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Inspiring young minds through relatable, exciting, hands-on activities is an important component for building a STEM pipeline. We developed a new approach to active learning for STEM education as part of our “SuSTEMability” project where we embedded STEM learning within sustainability focused activities. This work was made possible by E2 Energy to Educate Grant offered by Constellation Energy during spring of 2022. The project engaged Fairfield’s School of Engineering students and faculty with students and educators from Bridgeport’s Cesar Batalla School and Wakeman Boys and Girls Club. SuSTEMability addressed two fundamental challenges to a sustainable energy future. First, ongoing research highlighted the importance of creating sustainable systems to reduce energy usage and environmental deterioration. However, promising technologies and methods that aim at creating such systems, including alternative energy technologies, carbon footprint reduction, and life cycle analysis, are rarely visible to younger generations due to their complexity. Second, the population most at risk to the dangers of climate change are those who are already under-represented in STEM careers. Engagement in high-quality science education is critical to attract students to the sciences, yet these enrichment opportunities are rarely accessible to populations presently underrepresented in STEM. SuSTEMability addressed these issues by providing over two hundred students from diverse backgrounds an understanding of sustainable engineering through age-appropriate activities that illustrate our role as individuals and as a community in building a climate-safe renewable future. Engineering students from the university helped build an identity by offering to serve as SuSTEMability Fellows. They provided instruction and guidance to students through lessons and activities on building circuits, energy conversion, alternative energy sources, gear rotation, force and torque. The outcome of this outreach was studied through oral survey of middle school students, science teachers, and its Fellows. We found that the project enabled Fellows to learn the art and science of teaching by communicating with these youth. Furthermore, we created a replicable model that uses renewable energy and sustainability to engage secondary school students in scientific investigations. This approach prepared underserved student populations to further pursue the scientific and technological issues surrounding sustainable energy sources and apply what they learned to real-life issues that are relevant to themselves and their communities. We also found that local teachers were excited to develop new instructional approaches around sustainability which allowed them to explore the potential of the next generation of engineers for shaping the energy transition. This approach also fits well with the UN’s Sustainable Development Goals “to achieve a better and more sustainable future for all”. An eighth grader when asked said, “Creating the circuit and building the (solar) car was very fun to do. Even though it was sometimes difficult, it taught me that if I kept trying I could do it”. Their teacher stated, “It was so rewarding to see the students’ discoveries and their reactions to changing colors of light”. Educational projects best succeed when the participants have an on-going commitment from the community and its educational leaders and it is currently being pursued.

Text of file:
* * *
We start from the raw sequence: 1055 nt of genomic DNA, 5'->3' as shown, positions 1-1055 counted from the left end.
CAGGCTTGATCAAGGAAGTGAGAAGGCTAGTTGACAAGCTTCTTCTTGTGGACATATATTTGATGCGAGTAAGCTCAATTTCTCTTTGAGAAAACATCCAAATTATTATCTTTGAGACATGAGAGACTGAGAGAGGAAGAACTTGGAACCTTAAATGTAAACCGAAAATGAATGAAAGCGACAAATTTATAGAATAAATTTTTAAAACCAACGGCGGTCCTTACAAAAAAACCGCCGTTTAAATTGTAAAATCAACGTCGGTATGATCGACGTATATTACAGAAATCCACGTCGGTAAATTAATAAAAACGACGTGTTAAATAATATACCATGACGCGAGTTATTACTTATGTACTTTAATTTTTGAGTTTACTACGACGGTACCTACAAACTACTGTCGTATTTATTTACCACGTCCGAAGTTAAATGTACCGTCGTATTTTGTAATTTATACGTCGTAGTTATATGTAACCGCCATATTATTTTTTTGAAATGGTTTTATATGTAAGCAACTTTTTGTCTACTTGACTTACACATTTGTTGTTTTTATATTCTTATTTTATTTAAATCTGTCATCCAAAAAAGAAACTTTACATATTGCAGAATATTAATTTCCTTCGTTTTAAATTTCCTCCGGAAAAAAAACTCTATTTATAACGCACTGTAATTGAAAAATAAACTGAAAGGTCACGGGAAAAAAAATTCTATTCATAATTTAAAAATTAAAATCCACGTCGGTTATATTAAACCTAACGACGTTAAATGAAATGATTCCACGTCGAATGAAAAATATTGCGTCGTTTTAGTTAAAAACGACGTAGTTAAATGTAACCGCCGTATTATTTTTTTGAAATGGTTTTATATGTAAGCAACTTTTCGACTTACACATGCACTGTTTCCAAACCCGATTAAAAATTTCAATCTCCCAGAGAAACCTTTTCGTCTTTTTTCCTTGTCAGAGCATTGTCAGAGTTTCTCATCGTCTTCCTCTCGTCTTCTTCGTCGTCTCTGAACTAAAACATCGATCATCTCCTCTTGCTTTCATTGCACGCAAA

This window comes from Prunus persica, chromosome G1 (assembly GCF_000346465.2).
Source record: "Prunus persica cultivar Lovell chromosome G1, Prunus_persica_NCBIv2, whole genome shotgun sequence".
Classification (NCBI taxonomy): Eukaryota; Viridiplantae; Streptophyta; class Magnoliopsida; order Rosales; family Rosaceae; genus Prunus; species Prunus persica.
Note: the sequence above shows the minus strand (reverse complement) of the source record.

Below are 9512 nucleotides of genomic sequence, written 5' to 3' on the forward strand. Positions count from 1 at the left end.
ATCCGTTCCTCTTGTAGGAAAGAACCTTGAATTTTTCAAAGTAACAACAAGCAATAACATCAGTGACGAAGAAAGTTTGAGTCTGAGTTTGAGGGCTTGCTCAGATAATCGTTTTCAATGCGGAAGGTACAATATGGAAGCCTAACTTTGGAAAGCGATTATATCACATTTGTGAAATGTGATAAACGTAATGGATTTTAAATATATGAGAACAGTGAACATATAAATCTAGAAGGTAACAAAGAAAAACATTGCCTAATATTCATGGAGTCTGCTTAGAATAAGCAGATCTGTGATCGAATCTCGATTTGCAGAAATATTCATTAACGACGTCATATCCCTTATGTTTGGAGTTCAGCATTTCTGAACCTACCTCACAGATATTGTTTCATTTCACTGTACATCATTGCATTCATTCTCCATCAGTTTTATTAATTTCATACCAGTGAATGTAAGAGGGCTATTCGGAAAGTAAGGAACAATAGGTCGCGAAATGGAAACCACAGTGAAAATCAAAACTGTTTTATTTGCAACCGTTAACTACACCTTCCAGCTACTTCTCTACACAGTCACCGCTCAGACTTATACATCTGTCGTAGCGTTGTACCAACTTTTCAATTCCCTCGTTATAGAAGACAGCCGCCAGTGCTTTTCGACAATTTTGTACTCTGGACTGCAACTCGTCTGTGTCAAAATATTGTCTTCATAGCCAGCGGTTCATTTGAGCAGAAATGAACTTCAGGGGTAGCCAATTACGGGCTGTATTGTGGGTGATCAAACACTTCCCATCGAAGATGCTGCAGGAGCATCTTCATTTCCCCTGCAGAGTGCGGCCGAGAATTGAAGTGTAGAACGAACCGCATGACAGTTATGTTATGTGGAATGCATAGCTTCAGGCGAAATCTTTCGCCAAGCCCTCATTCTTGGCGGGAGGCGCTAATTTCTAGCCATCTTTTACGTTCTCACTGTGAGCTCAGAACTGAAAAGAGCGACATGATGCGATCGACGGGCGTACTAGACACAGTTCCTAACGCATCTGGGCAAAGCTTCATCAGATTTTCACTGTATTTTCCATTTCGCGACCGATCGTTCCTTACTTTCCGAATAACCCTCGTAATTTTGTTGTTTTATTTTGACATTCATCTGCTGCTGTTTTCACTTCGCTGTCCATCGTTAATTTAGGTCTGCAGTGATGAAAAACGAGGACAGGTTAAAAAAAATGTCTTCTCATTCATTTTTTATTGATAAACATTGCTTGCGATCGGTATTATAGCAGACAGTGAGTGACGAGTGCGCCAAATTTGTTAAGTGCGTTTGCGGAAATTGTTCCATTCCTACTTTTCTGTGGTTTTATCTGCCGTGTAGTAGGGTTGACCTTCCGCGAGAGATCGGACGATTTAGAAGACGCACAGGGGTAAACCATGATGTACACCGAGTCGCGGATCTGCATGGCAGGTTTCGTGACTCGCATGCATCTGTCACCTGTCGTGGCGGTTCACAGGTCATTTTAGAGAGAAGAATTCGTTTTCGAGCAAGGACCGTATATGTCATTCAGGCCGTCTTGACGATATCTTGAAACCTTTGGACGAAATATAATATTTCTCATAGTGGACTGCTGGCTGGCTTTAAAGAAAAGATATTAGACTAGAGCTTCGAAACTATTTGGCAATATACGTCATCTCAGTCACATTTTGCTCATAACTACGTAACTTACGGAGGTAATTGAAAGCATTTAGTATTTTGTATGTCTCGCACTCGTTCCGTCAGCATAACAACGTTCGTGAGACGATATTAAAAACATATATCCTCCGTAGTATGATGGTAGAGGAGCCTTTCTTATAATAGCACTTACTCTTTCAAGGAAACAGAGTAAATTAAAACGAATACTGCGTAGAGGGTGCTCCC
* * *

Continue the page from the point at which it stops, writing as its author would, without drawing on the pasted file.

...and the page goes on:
© 2023 American Society for Engineering Education.

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Publication Title

2023 ASEE Annual Conference & Exposition

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Balaji, U., & Kongar, E. (2023, June), Board 177: Sustainability Focused Pre-college Engineering Education for Building a STEM Pipeline – Work in Progress Paper presented at 2023 ASEE Annual Conference & Exposition, Baltimore, Maryland.